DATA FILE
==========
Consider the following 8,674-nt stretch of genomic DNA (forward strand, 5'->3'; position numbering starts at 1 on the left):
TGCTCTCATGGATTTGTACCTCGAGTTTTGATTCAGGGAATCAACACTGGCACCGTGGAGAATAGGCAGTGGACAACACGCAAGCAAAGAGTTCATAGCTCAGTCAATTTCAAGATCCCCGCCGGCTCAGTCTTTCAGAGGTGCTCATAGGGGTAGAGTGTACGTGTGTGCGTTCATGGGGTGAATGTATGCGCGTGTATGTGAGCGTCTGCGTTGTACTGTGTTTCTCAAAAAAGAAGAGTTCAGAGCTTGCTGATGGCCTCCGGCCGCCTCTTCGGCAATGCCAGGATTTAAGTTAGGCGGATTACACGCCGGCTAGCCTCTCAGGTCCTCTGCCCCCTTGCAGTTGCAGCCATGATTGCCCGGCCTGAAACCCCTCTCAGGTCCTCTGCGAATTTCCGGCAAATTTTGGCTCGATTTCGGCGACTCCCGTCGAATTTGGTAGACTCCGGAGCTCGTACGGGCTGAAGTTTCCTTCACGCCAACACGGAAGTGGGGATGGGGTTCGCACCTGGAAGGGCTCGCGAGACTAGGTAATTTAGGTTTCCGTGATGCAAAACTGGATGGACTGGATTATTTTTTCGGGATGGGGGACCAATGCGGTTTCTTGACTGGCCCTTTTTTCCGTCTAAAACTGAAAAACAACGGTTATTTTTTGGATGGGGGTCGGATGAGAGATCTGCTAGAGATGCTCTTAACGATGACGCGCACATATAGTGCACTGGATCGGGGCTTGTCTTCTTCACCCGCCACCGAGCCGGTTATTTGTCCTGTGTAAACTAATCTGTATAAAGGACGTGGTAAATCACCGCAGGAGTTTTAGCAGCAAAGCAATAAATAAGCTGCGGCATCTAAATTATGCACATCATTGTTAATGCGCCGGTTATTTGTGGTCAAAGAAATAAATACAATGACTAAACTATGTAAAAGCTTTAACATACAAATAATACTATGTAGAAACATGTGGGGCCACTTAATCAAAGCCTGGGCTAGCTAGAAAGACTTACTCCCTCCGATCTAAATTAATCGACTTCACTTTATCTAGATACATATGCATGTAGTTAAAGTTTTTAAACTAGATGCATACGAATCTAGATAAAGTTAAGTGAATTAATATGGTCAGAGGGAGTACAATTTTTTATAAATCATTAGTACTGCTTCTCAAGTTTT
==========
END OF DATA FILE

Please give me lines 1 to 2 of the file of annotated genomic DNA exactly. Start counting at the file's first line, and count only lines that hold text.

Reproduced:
Consider the following 8,674-nt stretch of genomic DNA (forward strand, 5'->3'; position numbering starts at 1 on the left):
TGCTCTCATGGATTTGTACCTCGAGTTTTGATTCAGGGAATCAACACTGGCACCGTGGAGAATAGGCAGTGGACAACACGCAAGCAAAGAGTTCATAGCTCAGTCAATTTCAAGATCCCCGCCGGCTCAGTCTTTCAGAGGTGCTCATAGGGGTAGAGTGTACGTGTGTGCGTTCATGGGGTGAATGTATGCGCGTGTATGTGAGCGTCTGCGTTGTACTGTGTTTCTCAAAAAAGAAGAGTTCAGAGCTTGCTGATGGCCTCCGGCCGCCTCTTCGGCAATGCCAGGATTTAAGTTAGGCGGATTACACGCCGGCTAGCCTCTCAGGTCCTCTGCCCCCTTGCAGTTGCAGCCATGATTGCCCGGCCTGAAACCCCTCTCAGGTCCTCTGCGAATTTCCGGCAAATTTTGGCTCGATTTCGGCGACTCCCGTCGAATTTGGTAGACTCCGGAGCTCGTACGGGCTGAAGTTTCCTTCACGCCAACACGGAAGTGGGGATGGGGTTCGCACCTGGAAGGGCTCGCGAGACTAGGTAATTTAGGTTTCCGTGATGCAAAACTGGATGGACTGGATTATTTTTTCGGGATGGGGGACCAATGCGGTTTCTTGACTGGCCCTTTTTTCCGTCTAAAACTGAAAAACAACGGTTATTTTTTGGATGGGGGTCGGATGAGAGATCTGCTAGAGATGCTCTTAACGATGACGCGCACATATAGTGCACTGGATCGGGGCTTGTCTTCTTCACCCGCCACCGAGCCGGTTATTTGTCCTGTGTAAACTAATCTGTATAAAGGACGTGGTAAATCACCGCAGGAGTTTTAGCAGCAAAGCAATAAATAAGCTGCGGCATCTAAATTATGCACATCATTGTTAATGCGCCGGTTATTTGTGGTCAAAGAAATAAATACAATGACTAAACTATGTAAAAGCTTTAACATACAAATAATACTATGTAGAAACATGTGGGGCCACTTAATCAAAGCCTGGGCTAGCTAGAAAGACTTACTCCCTCCGATCTAAATTAATCGACTTCACTTTATCTAGATACATATGCATGTAGTTAAAGTTTTTAAACTAGATGCATACGAATCTAGATAAAGTTAAGTGAATTAATATGGTCAGAGGGAGTACAATTTTTTATAAATCATTAGTACTGCTTCTCAAGTTTT